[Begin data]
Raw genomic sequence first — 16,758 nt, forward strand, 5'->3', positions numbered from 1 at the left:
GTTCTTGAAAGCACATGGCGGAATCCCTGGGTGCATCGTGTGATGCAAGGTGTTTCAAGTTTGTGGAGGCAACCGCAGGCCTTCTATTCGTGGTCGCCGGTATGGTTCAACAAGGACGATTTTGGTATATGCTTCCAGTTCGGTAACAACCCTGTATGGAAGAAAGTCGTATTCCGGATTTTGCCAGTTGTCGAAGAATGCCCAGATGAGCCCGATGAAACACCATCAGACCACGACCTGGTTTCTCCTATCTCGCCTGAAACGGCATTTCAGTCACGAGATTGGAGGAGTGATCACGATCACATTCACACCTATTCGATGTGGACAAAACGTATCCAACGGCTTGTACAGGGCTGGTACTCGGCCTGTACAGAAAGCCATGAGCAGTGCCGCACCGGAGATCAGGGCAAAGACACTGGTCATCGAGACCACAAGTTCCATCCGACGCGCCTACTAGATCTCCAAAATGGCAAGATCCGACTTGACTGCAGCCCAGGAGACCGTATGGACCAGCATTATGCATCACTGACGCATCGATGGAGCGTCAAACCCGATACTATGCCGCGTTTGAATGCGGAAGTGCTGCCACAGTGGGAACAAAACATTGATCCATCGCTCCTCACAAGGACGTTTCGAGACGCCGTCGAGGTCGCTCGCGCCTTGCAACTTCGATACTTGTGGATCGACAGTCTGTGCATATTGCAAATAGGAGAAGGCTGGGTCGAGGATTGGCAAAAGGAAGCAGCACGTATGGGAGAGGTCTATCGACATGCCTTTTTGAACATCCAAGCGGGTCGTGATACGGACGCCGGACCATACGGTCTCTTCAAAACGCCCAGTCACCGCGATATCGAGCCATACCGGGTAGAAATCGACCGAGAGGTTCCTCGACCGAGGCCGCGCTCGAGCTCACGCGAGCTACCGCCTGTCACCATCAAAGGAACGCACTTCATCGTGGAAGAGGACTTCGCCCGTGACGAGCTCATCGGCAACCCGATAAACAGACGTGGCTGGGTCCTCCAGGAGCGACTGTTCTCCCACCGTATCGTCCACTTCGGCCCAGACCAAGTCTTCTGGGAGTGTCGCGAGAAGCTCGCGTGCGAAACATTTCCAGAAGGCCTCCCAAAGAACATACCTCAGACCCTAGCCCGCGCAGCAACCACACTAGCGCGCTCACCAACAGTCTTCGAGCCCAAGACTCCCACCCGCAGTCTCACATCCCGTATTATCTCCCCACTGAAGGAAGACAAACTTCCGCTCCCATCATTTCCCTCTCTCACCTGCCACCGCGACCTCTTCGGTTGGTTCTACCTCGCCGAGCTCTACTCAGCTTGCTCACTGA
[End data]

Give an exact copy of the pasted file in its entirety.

Raw genomic sequence first — 16,758 nt, forward strand, 5'->3', positions numbered from 1 at the left:
GTTCTTGAAAGCACATGGCGGAATCCCTGGGTGCATCGTGTGATGCAAGGTGTTTCAAGTTTGTGGAGGCAACCGCAGGCCTTCTATTCGTGGTCGCCGGTATGGTTCAACAAGGACGATTTTGGTATATGCTTCCAGTTCGGTAACAACCCTGTATGGAAGAAAGTCGTATTCCGGATTTTGCCAGTTGTCGAAGAATGCCCAGATGAGCCCGATGAAACACCATCAGACCACGACCTGGTTTCTCCTATCTCGCCTGAAACGGCATTTCAGTCACGAGATTGGAGGAGTGATCACGATCACATTCACACCTATTCGATGTGGACAAAACGTATCCAACGGCTTGTACAGGGCTGGTACTCGGCCTGTACAGAAAGCCATGAGCAGTGCCGCACCGGAGATCAGGGCAAAGACACTGGTCATCGAGACCACAAGTTCCATCCGACGCGCCTACTAGATCTCCAAAATGGCAAGATCCGACTTGACTGCAGCCCAGGAGACCGTATGGACCAGCATTATGCATCACTGACGCATCGATGGAGCGTCAAACCCGATACTATGCCGCGTTTGAATGCGGAAGTGCTGCCACAGTGGGAACAAAACATTGATCCATCGCTCCTCACAAGGACGTTTCGAGACGCCGTCGAGGTCGCTCGCGCCTTGCAACTTCGATACTTGTGGATCGACAGTCTGTGCATATTGCAAATAGGAGAAGGCTGGGTCGAGGATTGGCAAAAGGAAGCAGCACGTATGGGAGAGGTCTATCGACATGCCTTTTTGAACATCCAAGCGGGTCGTGATACGGACGCCGGACCATACGGTCTCTTCAAAACGCCCAGTCACCGCGATATCGAGCCATACCGGGTAGAAATCGACCGAGAGGTTCCTCGACCGAGGCCGCGCTCGAGCTCACGCGAGCTACCGCCTGTCACCATCAAAGGAACGCACTTCATCGTGGAAGAGGACTTCGCCCGTGACGAGCTCATCGGCAACCCGATAAACAGACGTGGCTGGGTCCTCCAGGAGCGACTGTTCTCCCACCGTATCGTCCACTTCGGCCCAGACCAAGTCTTCTGGGAGTGTCGCGAGAAGCTCGCGTGCGAAACATTTCCAGAAGGCCTCCCAAAGAACATACCTCAGACCCTAGCCCGCGCAGCAACCACACTAGCGCGCTCACCAACAGTCTTCGAGCCCAAGACTCCCACCCGCAGTCTCACATCCCGTATTATCTCCCCACTGAAGGAAGACAAACTTCCGCTCCCATCATTTCCCTCTCTCACCTGCCACCGCGACCTCTTCGGTTGGTTCTACCTCGCCGAGCTCTACTCAGCTTGCTCACTGA